Wednesday, January 25, 2012

A veil of tiers

I am wrestling with statistics once again.

I'm trying to write a piece on domestic consumption profiles in China, and the data my employers have given me to work with is all over the place. For example, one stat - a survey on the new importance of 'healthy lifestyles' to better-off Chinese consumers - suggests that 4.5 million people can now be considered as displaying this preference; this, I am told, represents "1 in 16 people in China". Er, not if you accept the generally agreed population total of 1.3-and-a-bit billion, it doesn't. It's barely 1 in 300. What gives?  (There is, alas, very little chance that even my laowai analyst colleagues would pause to query something like this, and absolutely none at all that any of the Chinese researchers would.)

My main concern, however, is not with identifying and quantifying specific consumer segments (we all know those kinds of numbers are just made up, anyway; although it is nice if our inventions can be at least vaguely plausible), but with the broad question of the urban/rural population split - what proportion of of the Chinese are still living "in the countryside", and how is the urban/rural distinction defined?

Almost everything you read about China's urban centres refers to a 'tier' classification. Unfortunately, this nomenclature is very slippery, and there is no standard definition of what the tiers are. The most thorough discussion I could find of the issue is here; but even these suggested criteria still leave considerable uncertainties - with occasionally vast divergences as to how many cities and which ones fall within the 1st and 2nd Tiers - because they don't take into account the problem of how one gauges the population (or the geographical size, or the GDP, or any other worthwhile metric) of a given city. City governments invariably control great swathes of territory far beyond their core urban area, and most population figures (etc.) quoted will usually be for that entire area, including outlying suburbs, satellite towns, expanses of open countryside; the population of the city proper is probably rarely more than 50% of the headline figure, and perhaps often less than 25% - but it depends where you draw the line.

So, allocating cities within the upper tiers and assessing their size/wealth is a thorny problem. But I am more concerned with the lower end - the so-called Tier 5 cities, communities still so comparatively bijou that they might not be considered as "urban" at all (although they are sure as hell a lot more "urban" than an isolated farmstead or a mountain village of a few dozen people - which are the kind of places where a lot of Chinese people [15%??] still live).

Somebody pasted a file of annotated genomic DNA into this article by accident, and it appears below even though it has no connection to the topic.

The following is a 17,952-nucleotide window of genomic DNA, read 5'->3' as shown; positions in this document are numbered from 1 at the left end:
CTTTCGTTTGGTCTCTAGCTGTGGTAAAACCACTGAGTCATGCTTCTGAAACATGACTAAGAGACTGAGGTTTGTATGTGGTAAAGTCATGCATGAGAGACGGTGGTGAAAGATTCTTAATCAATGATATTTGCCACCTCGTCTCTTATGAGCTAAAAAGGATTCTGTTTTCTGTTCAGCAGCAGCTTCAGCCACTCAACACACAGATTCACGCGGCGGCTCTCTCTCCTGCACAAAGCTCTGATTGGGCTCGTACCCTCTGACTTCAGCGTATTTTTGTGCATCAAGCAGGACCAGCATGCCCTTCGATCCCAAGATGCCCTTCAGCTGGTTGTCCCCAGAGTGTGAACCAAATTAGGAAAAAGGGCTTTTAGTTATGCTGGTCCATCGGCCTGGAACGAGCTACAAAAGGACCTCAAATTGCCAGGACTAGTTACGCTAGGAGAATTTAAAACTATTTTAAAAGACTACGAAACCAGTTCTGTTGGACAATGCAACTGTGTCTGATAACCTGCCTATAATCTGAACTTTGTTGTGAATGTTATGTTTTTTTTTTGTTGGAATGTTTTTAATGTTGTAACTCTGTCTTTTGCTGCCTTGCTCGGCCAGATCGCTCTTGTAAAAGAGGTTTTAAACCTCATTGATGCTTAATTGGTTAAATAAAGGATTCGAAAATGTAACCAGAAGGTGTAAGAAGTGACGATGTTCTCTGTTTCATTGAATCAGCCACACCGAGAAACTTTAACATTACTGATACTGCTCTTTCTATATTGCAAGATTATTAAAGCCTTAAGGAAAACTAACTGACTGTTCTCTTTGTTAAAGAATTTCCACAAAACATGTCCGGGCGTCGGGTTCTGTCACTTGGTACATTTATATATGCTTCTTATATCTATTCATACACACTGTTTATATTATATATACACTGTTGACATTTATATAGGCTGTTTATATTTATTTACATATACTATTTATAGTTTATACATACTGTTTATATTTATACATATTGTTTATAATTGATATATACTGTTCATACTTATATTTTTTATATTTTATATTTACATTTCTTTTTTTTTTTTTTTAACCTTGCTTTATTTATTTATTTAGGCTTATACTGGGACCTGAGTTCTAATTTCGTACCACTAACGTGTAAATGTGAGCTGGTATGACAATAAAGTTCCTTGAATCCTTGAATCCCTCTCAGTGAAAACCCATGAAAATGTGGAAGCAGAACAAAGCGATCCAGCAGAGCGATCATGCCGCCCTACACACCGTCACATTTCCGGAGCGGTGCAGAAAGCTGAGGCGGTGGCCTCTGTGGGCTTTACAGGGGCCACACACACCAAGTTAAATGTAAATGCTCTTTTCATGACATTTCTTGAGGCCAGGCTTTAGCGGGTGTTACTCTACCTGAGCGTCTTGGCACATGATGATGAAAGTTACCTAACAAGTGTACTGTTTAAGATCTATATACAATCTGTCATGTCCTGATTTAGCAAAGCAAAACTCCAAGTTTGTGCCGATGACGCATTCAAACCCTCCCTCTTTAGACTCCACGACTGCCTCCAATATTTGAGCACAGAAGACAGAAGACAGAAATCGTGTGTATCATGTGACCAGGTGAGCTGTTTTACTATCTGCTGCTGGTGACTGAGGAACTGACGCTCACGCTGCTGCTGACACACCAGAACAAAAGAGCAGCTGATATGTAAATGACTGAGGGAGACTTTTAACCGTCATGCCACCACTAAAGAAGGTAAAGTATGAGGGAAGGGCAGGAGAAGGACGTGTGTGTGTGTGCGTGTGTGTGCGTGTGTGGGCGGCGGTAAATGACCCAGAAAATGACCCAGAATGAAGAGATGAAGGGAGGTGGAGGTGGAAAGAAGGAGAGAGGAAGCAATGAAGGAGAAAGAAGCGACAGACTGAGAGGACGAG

The data supplied by the management consultancy I'm doing this article for alleges that this Tier encompasses more than 20,000 settlements, with a total population of around 150 million people.  Hmm - that doesn't sound like cities to me.

Indeed not. No, there is a recognised cohort of 'small cities' of much larger population than this, and which most lists number at around 500 (yes, that's in addition to the 42 cities that, even by the most conservative assessment of 'core urban population', number well over 1 million people; less finicky catalogues suggest that there are now more than 100 Chinese cities of this size; and then there are another 50 or so bubbling under with populations in the high hundreds of thousands). And these very numerous 'small cities' are commonly said to accommodate not a mere 11.5% of the country's population, but a far greater proportion, something around 25-30%.

In this article, for instance, I found a table of information on the city Tiers, said to be derived from the '2008 China City Statistical Yearbook' (no publisher cited). This repeats the commonly quoted figure of 494 cities in the "small, undeveloped" 5th Tier category (since we're now three years on, you can probably bump all of these figures up by at least 10%). However, certain aspects of these figures are very funny - funny peculiar, that is. In particular, the "median population" of these Tier 5 cities is said to be 609,000. Now, it would be very odd to give the median figure for this kind of thing; and you'd expect it to be lower than the arithmetic mean (because only 10 or 20% of cities in this category have attained a higher-than-average population size). I suspect this is a clumsy translation from a Chinese source, and that 'mean' was intended; although I suppose it is just as possible that it was the original Chinese survey that made this mistake.